The History of Presidents’ Day: Childhoods for Kids

So in the United States today is President’s Day. Presidents Day is a day we celebrate the life and presidencies of individuals who served in the highest political office in our country. Today we thought it would be fun to focus on a part of their lives that is often overlooked — their childhoods. And I am lucky to know some of the smartest people who know a lot about the lives of the Presidents! Most of this material came from Brittany at The American Moms. Check them out on Instagram or their website theamericanmoms.com. They always share great ideas about how you can teach and inspire your kids. So once again, a big thanks to Brittany at The American Moms for all of the awesome research.

So even though all of these individuals rose to the highest office in the United States government, many of them came from very little. Most of us know about Abraham Lincoln. If you don’t know about his childhood, check out our episode about Honest Abe, because we go into a lot more detail there. But he lost his mother at a very young age and often was left alone by his father to take care of his little sister in the woods of Kentucky. He had to teach himself to read and didn’t go to a normal school. He had to learn to become a lawyer all by himself, and he still became the President of the United States. That’s pretty amazing, right?

Andrew Jackson was the 7th President of the United States. The year before Andrew Jackson was born his family immigrated (that means moved) to America from Ireland. Sadly, his father died just after Andrew was born and his mother hoped Andrew would become a minister in their church, but he was a pretty wild kid and that continued until he was an adult, so becoming a minister didn’t work out. When the American Revolution started — that is the war where American fought for it’s freedom from Great Britain — Andrew and his two brothers joined the war. Andrew was only 13-years old! Can you believe that? Sadly, during the war he lost one of his brothers and Andrew and his other brother was captured by the enemy, the British. While they were prisoners they became very sick with smallpox. Eventually, their mother arranged for their release and they were set free.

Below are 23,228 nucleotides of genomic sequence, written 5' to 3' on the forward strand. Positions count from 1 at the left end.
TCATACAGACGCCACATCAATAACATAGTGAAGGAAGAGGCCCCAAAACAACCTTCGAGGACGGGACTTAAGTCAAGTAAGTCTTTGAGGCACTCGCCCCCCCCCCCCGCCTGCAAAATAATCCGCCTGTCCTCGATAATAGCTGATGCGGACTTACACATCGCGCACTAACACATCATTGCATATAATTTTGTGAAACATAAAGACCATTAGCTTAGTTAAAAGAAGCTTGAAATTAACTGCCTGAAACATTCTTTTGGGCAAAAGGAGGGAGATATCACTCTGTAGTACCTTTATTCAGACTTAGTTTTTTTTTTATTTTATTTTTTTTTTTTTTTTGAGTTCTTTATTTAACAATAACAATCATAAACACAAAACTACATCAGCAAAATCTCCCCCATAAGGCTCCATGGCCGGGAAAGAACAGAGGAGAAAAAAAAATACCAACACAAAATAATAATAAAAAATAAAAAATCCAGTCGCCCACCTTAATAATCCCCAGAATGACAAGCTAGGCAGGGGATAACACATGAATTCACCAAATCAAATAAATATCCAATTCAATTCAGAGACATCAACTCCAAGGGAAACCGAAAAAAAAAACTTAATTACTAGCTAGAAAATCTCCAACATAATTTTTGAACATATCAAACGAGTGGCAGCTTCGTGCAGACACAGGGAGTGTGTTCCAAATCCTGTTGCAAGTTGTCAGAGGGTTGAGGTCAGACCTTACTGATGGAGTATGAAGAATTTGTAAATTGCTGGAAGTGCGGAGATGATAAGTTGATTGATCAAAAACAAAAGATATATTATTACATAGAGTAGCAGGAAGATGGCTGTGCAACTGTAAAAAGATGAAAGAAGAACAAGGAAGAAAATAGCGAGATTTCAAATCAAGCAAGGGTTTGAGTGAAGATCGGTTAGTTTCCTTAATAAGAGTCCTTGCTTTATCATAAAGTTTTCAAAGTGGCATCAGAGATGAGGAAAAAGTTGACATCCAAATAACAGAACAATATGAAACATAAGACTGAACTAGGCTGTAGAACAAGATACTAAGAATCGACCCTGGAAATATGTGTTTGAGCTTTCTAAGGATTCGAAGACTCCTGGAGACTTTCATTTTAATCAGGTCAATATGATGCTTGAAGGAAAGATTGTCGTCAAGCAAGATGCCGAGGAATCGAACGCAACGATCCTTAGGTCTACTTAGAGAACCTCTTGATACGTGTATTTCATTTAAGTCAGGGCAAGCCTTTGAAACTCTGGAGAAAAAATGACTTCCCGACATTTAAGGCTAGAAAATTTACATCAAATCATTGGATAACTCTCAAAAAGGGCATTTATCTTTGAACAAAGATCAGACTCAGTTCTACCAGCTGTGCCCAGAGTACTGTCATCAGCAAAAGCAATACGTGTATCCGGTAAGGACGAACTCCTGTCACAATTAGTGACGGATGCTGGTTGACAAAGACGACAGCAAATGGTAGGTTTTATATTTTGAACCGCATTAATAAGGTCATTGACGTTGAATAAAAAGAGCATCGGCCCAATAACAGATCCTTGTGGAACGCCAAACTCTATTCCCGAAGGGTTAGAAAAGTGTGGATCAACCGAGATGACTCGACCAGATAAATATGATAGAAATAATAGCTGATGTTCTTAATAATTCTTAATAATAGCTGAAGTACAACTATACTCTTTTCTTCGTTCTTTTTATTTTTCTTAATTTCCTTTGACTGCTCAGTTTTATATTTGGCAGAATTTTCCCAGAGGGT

Millard Fillmore was the 13th President of the United States. Millard was also born to a very poor family. Like Abraham Lincoln he was born in a log cabin to a family of farmers who often couldn’t feed him and his brothers and sisters. Because they didn’t have any money they sent Millard to be an apprentice cloth maker. An apprentice is someone who is in training by an expert clother maker in this case. While Millard worked there they paid his family a little so they could have food to eat. But as an apprentice Millard was treated badly. They worked him very hard. Eventually Millard saved up some money and bought himself his freedom. Then he walked 100 miles back to his family farm! From there on out he decided to educate himself and was so desperate to learn sometimes he stole books! It was a rough life, but he was dedicated to learning so he didn’t have to be poor and hungry like his parents. Like Abraham Lincoln, Millard taught himself to become a lawyer and became very successful at it. Often we think we can only learn by going to school, but that is not true! The people who become the best learners teach themselves things. You can do that, too! And believe it or not some day school will end, but it’s important to enjoy learning and keep on learning anyway!